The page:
An appeals court in Seattle heard arguments Thursday in a far-reaching immigration case. The central question is whether minors who face deportation should be appointed lawyers at the government's expense.
The class-action case started two years ago. Immigrant advocates sued the Justice Department, challenging the fairness of deportation hearings for children without an attorney. Justice appealed, saying the issue is beyond the court's jurisdiction.
Tens of thousands of child migrants face deportation from the U.S. every year. Many are fleeing violence in Central America.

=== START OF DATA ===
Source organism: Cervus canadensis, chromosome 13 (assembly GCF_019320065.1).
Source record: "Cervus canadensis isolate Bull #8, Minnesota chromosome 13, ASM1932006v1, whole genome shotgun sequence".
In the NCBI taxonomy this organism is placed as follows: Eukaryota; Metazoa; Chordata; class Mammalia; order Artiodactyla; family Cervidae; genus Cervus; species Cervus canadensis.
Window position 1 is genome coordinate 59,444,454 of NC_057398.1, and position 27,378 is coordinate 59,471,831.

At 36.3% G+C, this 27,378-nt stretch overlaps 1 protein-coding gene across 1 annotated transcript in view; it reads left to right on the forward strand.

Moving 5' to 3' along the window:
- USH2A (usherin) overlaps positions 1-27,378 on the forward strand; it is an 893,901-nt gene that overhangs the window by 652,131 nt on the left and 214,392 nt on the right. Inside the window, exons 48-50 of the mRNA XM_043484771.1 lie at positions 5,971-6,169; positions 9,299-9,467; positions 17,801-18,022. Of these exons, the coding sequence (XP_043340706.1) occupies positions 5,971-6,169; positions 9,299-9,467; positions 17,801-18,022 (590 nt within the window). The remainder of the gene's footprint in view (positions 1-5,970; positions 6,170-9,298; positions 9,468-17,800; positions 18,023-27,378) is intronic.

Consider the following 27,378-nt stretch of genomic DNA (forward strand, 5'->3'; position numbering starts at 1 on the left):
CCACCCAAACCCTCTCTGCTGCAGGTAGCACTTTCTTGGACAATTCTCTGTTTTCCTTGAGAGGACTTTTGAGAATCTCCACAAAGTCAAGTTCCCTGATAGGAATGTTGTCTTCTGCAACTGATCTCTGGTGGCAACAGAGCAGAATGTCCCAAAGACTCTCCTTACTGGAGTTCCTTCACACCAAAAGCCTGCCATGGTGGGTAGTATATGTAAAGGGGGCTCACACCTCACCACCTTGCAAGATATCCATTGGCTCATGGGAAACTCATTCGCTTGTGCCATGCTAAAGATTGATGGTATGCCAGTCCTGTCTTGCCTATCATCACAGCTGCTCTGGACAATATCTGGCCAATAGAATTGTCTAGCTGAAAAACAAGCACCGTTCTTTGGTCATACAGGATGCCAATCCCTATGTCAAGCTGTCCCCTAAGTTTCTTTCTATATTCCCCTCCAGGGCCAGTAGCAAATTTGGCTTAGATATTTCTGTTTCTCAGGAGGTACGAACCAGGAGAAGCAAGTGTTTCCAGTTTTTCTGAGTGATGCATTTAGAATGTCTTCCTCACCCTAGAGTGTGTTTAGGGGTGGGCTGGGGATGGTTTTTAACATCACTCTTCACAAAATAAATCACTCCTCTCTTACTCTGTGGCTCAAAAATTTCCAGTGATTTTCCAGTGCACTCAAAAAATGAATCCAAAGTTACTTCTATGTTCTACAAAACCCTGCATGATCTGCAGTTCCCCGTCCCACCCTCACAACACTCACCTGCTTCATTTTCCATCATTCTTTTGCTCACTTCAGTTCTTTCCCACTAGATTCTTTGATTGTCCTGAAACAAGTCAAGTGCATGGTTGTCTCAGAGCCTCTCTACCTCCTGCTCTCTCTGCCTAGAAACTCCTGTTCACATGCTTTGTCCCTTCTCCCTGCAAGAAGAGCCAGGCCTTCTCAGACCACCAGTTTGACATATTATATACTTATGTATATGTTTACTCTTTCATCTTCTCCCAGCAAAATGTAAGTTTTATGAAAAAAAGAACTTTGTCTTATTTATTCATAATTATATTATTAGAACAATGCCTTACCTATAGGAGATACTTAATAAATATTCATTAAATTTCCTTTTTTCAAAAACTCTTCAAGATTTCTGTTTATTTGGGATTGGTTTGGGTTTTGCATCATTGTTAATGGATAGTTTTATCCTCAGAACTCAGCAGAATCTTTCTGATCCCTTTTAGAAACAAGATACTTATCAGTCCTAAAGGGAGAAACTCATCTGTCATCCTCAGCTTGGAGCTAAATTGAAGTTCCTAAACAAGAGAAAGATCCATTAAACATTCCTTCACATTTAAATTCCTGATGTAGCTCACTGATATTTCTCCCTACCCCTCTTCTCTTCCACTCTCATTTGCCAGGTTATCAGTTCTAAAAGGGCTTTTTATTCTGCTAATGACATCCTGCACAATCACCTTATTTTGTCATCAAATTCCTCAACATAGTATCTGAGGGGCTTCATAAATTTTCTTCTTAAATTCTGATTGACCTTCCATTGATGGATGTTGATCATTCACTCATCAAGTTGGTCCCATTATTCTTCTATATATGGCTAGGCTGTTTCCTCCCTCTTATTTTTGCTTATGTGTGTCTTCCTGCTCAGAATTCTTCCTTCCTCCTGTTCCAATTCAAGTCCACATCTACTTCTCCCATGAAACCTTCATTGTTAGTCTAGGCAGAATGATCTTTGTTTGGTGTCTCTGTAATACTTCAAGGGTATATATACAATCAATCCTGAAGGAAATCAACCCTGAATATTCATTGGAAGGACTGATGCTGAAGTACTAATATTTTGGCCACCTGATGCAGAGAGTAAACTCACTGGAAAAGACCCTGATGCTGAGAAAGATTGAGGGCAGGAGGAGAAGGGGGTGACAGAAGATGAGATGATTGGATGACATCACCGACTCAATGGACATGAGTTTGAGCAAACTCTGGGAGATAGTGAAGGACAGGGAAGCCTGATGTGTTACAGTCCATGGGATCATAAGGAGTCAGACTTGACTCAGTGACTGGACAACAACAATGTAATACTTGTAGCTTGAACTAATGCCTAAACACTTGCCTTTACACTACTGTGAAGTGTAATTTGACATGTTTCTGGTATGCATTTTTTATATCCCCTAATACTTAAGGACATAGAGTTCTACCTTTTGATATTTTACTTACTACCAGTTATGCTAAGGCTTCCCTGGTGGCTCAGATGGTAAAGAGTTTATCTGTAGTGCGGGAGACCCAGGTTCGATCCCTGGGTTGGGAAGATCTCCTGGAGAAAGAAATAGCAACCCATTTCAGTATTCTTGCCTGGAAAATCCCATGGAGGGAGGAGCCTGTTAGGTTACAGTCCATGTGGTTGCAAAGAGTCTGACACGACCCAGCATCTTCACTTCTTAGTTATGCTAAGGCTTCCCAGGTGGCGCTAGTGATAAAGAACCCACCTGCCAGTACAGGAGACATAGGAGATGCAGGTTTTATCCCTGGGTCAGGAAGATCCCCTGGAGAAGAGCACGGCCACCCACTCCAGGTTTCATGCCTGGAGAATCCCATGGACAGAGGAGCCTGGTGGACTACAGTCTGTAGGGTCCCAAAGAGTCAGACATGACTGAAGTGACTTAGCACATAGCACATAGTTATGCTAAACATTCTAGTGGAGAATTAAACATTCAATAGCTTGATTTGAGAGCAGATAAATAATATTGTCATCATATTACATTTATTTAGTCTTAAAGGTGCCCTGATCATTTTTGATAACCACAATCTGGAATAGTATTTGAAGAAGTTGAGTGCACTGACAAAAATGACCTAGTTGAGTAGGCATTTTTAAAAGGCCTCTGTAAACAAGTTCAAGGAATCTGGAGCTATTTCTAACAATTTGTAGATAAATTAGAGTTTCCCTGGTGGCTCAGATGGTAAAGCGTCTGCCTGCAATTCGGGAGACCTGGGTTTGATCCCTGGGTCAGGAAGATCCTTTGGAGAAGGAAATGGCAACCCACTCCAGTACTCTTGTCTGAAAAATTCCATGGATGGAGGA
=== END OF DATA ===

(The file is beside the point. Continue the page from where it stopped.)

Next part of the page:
The three-judge panel, including Judge Milan Smith, appeared sympathetic.
Smith: “I must tell you I am moved by the plight of these children, I really am. But I’m really struggling with this statute.”
The federal government argues the current system already allows kids to individually request an attorney. But advocates say the process is unrealistic and ineffective because kids are too young to navigate it.